Amanda Knox, Innocent or Guilty?

Is Amanda Knox...

Guilty?
4
20%
Guilty?
4
20%
Innocent?
6
30%
Innocent?
6
30%
 
Total votes: 20
Rue
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Re: Amanda Knox, Innocent or Guilty?

Postby Rue » Sun Feb 09, 2014 6:32 am

I think the only thing she is guilty of is being a scared and stupid young woman. I don't actually think she killed anyone or participated in the rape and killing. Italy already found the murderer. I think, at this point, it is clear that Italy can't even decide if she is innocent or guilty, so, therefore, she is not guilty by default. I am an American, so I fully acknowledge this is a cultural view. But, seriously, if you can't have the same outcome in this many trials, then clearly the case is not solid. You don't keep trying a person until you get the outcome you want.

About the US justice system: It sucks in many ways. Many (most) people in the US do not agree with the death penalty, even in cases of terrorism or murder. I certainly don't agree with humans deciding who lives or dies, because I think the justice system is imperfect and the decision to take a life is not something the justice system (or any justice system in the world) can ever accurately decide. If even one innocent person gets convicted, that is worse to me than 100 guilty people walking free.

That being said, this isn't about the US Justice system. Who cares? This is about trying a person multiple times for the same crime. The US is never going to extradite this girl to Italy. Italy should have kept her if they couldn't get their ducks in a row and get the result they wanted the first or second time around. Also, there was so much poor journalism going on with this trial that most people probably can't make an informed decision. Let's not even start about the sexism that ran rampant in the tabloids, virgin vs. whore crap.
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Theoden
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Re: Amanda Knox, Innocent or Guilty?

Postby Theoden » Sun Feb 09, 2014 5:37 pm

The fact of the matter is this crime was done on Italian territory. Thus the Double Jeopardy thing doesn't apply here. If we want any countries to cooperate with extradition treaties we have with them then we need to cooperate with them as well. This is ridiculous.

This reminds me of the situation where we're trying to execute some cop-killing mexican in Texas. Capital punishment isn't allowed in Mexico. But it is allowed in the US. Mexico is trying to get us to not execute him. Well fuck them, this mexican committed the crime on AMERICAN SOIL. Thus, American law and capital punishment applies.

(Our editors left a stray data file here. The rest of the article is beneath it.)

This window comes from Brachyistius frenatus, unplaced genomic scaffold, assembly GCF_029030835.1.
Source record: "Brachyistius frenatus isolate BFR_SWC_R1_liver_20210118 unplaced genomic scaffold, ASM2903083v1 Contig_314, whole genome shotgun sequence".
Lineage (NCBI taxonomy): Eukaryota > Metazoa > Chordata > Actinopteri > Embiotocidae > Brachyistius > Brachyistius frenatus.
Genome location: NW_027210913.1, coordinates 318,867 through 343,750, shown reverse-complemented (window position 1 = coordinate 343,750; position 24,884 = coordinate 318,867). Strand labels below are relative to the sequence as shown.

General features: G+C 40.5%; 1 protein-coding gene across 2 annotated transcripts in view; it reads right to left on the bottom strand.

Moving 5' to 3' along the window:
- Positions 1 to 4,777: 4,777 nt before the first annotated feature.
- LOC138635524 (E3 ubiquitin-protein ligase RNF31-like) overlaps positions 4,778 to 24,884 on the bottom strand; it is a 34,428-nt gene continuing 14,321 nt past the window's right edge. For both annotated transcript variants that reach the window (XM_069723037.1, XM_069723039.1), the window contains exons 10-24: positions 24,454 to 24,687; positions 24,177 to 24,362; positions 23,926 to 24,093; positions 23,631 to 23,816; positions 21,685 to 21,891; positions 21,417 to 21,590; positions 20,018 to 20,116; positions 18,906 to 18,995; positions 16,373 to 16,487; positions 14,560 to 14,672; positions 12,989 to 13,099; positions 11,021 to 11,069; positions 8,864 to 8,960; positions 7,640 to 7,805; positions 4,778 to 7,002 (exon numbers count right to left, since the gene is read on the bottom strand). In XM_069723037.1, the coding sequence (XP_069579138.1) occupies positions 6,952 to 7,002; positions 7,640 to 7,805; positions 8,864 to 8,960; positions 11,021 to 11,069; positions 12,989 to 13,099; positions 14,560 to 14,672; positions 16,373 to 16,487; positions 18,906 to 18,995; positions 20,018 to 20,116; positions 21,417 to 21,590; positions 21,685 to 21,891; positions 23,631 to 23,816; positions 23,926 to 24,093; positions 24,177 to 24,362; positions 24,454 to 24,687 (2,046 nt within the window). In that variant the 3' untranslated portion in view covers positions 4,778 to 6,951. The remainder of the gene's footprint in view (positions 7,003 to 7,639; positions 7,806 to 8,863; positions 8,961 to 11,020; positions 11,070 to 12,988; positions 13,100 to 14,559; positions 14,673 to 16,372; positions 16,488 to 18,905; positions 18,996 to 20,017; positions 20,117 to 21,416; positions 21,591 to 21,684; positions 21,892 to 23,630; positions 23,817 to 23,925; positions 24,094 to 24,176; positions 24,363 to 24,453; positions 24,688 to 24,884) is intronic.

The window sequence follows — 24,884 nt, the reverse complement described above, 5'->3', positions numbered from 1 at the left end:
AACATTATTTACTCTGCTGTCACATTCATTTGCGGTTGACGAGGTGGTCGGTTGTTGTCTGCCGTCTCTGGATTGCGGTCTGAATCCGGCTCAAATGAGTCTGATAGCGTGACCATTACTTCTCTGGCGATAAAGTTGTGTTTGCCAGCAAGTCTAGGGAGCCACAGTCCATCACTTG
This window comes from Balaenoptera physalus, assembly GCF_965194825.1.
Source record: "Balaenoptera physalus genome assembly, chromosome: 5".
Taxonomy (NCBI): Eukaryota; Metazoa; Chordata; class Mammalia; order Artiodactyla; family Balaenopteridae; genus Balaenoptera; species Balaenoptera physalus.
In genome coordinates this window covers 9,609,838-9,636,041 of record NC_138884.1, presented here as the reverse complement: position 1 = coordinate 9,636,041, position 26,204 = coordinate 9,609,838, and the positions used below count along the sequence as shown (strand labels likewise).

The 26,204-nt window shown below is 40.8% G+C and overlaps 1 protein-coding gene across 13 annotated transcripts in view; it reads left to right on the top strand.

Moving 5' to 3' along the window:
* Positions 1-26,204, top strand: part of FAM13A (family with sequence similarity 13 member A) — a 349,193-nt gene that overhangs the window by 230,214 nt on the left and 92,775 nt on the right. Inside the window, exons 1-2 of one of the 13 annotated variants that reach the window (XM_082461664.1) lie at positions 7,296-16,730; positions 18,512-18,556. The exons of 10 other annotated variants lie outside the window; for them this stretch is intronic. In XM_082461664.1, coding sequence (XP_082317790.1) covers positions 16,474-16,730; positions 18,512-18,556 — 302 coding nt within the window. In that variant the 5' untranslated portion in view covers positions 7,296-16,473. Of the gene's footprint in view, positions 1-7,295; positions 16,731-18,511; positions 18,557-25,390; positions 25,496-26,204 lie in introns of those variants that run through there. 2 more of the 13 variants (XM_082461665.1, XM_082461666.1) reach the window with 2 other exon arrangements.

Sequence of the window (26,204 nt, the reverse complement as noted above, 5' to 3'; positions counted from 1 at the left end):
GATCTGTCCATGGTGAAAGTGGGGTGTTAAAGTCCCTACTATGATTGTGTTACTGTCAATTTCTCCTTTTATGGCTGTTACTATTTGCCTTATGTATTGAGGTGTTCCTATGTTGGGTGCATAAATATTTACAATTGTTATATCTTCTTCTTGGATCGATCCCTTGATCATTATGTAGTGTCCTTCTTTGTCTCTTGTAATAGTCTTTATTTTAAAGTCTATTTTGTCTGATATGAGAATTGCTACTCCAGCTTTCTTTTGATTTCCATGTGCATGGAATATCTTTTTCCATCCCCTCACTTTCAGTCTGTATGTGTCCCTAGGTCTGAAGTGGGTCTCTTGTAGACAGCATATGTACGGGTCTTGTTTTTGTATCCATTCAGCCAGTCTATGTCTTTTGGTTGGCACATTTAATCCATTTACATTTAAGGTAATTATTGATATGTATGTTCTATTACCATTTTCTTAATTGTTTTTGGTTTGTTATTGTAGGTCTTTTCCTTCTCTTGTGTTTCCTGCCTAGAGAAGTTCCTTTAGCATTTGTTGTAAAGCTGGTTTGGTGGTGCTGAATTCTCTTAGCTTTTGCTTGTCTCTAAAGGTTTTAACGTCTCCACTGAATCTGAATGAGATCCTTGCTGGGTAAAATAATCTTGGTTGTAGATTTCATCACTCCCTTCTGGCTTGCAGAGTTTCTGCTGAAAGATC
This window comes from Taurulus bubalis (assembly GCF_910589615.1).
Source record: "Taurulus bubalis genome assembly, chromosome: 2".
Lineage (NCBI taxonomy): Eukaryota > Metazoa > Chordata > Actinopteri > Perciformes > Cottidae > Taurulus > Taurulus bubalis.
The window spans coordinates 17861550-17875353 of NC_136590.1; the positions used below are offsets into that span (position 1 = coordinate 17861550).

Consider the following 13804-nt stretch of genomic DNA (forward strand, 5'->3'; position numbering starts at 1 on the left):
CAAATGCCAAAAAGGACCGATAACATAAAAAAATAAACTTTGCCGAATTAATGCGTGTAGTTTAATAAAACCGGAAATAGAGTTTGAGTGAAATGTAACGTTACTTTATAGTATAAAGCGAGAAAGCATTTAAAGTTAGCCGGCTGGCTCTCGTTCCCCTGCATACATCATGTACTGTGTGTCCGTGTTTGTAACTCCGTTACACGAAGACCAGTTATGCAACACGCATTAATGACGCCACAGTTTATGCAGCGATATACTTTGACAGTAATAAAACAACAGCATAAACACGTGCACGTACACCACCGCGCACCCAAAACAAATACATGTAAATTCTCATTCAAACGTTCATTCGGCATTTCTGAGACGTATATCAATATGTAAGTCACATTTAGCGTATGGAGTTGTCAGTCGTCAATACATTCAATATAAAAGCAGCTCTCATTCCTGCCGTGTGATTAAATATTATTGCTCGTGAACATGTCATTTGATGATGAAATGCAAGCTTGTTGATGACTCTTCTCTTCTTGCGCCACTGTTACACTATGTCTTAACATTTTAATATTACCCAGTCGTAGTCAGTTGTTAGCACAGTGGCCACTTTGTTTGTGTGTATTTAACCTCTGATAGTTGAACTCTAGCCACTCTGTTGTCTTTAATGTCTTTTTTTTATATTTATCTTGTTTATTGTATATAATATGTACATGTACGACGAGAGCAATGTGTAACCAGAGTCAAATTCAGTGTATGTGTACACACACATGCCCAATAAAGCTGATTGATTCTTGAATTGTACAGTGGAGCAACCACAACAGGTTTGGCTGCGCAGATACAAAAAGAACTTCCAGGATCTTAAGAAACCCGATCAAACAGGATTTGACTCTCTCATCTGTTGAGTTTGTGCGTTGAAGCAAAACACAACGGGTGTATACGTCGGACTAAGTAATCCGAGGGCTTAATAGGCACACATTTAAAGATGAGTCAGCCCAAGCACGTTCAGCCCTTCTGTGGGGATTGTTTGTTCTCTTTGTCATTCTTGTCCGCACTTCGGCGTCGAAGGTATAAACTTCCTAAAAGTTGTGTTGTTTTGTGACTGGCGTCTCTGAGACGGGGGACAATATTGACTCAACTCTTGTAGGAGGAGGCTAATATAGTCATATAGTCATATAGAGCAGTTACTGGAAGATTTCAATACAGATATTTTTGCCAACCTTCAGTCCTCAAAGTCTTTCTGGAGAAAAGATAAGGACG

If this Amanda Knox does something on ITALIAN soil, then Italian law applies. It doesn't matter what the US constitution says.

It's not like Italy is some third world country, it's a western country, its in the EU, it's freaking Italy ffs. Why are we refusing to expedite this chick?

If this chick was fat and ugly she'd be expedited to Italy a long time ago in a fucking crate in the cargo hold.

It's not like we're being asked to expedite her to freaking Thailand because she stepped on a goldfish and they want her to hang for it.
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Re: Amanda Knox, Innocent or Guilty?

Postby Glaucon » Sun Feb 09, 2014 10:49 pm

:teehee: :yeahthat:
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Mynerva
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Re: Amanda Knox, Innocent or Guilty?

Postby Mynerva » Mon Feb 10, 2014 6:21 pm

Theoden wrote:
This reminds me of the situation where we're trying to execute some cop-killing mexican in Texas. Capital punishment isn't allowed in Mexico. But it is allowed in the US. Mexico is trying to get us to not execute him. Well fuck them, this mexican committed the crime on AMERICAN SOIL. Thus, American law and capital punishment applies.



I don't know about the Mexican situation. But I know that European countries do not send people back to the U.S. to face the death penalty. The U.S. usually agrees to not seek the death penalty if they really want the person to stand trial in the U.S.

So we Europeans do it too. We apply our own beliefs about the death penalty and expect the U.S. to change what they would usually do if they want the person to be on trial.
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Glaucon
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Re: Amanda Knox, Innocent or Guilty?

Postby Glaucon » Mon Feb 10, 2014 6:47 pm

You are right. We do that too.

But there is a difference. When we do not extradite someone because they stand to be put to death in the USA, we do that on moral grounds (because, apparently, we feel that capital punishment is immoral and because we would be complicit in an immoral act if we extradited a person facing it). But can you really call a procedural defense (double jeopardy) a moral principle as well? To me, it seems like a somewhat arbitrary legal rule, historically contingent, mostly, even if I guess it may be historically linked to the 'fight against tyranny' that birthed the USA and is in the constitution. It doesn't seem to be a clear-cut question of moral values, though, as it is with the death penalty (which is, in turn, linked to Europe's history, WW II in particular).

I suppose that this double jeopardy thing is in the US constitution. And, correct me if I am wrong, but... I do believe that, unlike many European constitutions, rights mentioned in the constitution have precedence over international treaties, in the USA. If so, I guess that, legally, Amanda Knox could not be extradited.
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Re: Amanda Knox, Innocent or Guilty?